2014 air travel (work trips in blue, personal trips in green). Source:

chart: total CO2


So what can be done about this? If we’re going to be bluntly honest, in the short term, and on the individual level, not always very much; I can’t take a bus to London, and I can’t not go if I want to do my job.

This is a systemic problem, not an individual one. To be sure, individual travelers can vote with their dollars and choose to fly on less polluting airlines, and we should. ICCT research has shown that in 2013 the least fuel-efficient airline in the US released 27% more CO2 than the most efficient carriers to provide a comparable level of transport service, a gap that can be even larger on individual routes (see the appendix of this study).

If more travelers let that fact influence their planning, the industry will have to take notice. For shorter trips where planes, trains, and automobiles really do compete, getting there and back again by a more efficient mode of travel may be part of the solution, too.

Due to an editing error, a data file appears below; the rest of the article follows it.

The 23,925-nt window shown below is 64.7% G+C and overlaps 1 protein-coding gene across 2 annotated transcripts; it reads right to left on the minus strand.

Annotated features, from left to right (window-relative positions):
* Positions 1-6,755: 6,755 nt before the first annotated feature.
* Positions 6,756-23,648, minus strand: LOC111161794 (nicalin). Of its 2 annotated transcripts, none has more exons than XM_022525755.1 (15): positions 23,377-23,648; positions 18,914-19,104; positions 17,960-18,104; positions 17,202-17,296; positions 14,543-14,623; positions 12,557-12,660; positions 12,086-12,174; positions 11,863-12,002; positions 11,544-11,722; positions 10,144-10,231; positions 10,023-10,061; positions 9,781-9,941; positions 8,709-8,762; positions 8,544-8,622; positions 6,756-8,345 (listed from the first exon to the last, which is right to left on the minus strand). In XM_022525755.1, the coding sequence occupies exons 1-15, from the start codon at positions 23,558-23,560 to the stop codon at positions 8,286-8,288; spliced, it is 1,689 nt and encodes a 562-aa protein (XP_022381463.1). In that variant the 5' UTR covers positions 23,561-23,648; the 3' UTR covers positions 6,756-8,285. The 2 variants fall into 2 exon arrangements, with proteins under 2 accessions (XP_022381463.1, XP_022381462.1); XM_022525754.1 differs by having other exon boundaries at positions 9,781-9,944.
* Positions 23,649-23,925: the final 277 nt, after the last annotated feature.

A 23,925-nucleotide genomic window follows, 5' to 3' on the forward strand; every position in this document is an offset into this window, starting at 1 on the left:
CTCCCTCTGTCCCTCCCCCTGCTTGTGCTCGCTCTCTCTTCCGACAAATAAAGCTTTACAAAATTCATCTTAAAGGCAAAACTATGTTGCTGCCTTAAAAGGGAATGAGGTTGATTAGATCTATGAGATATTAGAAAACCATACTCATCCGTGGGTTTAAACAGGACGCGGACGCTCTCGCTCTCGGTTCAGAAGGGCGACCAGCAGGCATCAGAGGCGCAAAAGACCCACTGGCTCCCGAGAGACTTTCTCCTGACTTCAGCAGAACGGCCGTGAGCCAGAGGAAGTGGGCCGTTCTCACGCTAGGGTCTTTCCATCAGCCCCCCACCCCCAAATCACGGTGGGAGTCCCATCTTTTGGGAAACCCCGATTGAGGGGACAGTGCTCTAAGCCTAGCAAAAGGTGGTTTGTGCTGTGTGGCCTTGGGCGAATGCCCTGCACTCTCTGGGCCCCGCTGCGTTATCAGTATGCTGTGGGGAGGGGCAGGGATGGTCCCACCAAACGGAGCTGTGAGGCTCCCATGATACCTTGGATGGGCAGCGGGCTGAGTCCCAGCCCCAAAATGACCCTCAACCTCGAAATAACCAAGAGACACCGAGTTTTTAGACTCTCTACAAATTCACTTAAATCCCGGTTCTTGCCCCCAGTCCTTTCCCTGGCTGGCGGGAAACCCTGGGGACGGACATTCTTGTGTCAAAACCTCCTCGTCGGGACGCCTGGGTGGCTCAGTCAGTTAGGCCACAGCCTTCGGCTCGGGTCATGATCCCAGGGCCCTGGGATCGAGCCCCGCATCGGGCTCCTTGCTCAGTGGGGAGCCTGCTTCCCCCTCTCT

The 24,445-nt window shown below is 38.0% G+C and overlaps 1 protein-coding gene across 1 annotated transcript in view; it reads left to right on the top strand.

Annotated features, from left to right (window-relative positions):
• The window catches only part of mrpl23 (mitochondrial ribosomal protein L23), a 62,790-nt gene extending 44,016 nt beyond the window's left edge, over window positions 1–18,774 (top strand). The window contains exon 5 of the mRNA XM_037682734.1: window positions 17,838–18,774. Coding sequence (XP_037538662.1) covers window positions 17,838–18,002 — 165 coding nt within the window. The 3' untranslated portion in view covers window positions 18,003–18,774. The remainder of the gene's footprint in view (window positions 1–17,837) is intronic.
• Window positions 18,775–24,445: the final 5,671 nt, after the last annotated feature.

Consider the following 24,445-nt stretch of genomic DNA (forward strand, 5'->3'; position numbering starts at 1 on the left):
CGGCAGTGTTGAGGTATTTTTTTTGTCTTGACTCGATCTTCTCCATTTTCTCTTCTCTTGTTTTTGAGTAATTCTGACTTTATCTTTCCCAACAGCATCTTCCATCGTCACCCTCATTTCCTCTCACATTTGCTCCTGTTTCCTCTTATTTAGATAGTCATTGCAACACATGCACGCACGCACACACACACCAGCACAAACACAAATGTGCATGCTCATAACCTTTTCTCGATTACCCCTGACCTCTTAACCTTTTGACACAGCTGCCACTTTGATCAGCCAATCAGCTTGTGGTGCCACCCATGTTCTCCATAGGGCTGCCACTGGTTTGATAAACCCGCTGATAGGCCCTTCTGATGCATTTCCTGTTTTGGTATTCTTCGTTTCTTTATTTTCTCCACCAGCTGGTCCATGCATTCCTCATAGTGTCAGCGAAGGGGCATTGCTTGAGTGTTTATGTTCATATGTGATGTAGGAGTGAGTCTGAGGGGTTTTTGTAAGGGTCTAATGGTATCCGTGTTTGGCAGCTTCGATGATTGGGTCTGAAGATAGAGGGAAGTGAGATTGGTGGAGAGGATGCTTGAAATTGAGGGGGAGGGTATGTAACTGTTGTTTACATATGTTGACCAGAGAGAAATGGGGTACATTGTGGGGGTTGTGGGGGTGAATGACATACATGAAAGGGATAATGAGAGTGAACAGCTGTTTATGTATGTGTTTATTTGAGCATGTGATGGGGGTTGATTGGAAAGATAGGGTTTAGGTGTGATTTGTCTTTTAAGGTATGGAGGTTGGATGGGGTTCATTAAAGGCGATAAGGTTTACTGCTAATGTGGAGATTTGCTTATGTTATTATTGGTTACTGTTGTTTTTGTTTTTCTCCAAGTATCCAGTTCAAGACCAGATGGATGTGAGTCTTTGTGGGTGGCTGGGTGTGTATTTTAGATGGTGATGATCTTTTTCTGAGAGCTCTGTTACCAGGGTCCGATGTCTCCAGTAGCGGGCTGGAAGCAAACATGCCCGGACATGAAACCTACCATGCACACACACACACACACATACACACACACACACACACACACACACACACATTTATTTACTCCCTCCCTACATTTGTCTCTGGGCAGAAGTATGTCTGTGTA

But the fact that this is a systemic problem means that we need governments to develop policies internationally and domestically here in the U.S. to promote more efficient planes and to impose a price on carbon to curb aviation emissions.

Unfortunately, the jury is out about how ambitious policymakers really will be in the near term. Longer-term, larger investments in new technologies such as blended wing body aircraft, open rotor engines, and third generation biofuels will also be important.

All this, and more, will be needed given that aviation CO2 emissions are on track to triple by mid-century at the same time that many developed countries are resolving to reduce their emissions by 80% in order to avoid dangerous climate change.

The fact that to succeed we have to tackle this as a systemic problem doesn’t mean that personal choice won’t come into play as well.

The days of the “road warrior” business traveler are numbered, if we’re serious about reducing GHG emissions from aviation. We — I — need to be thinking harder than ever about whether it’s really that important to be at that meeting in person rather than virtually. (And so do our bosses.).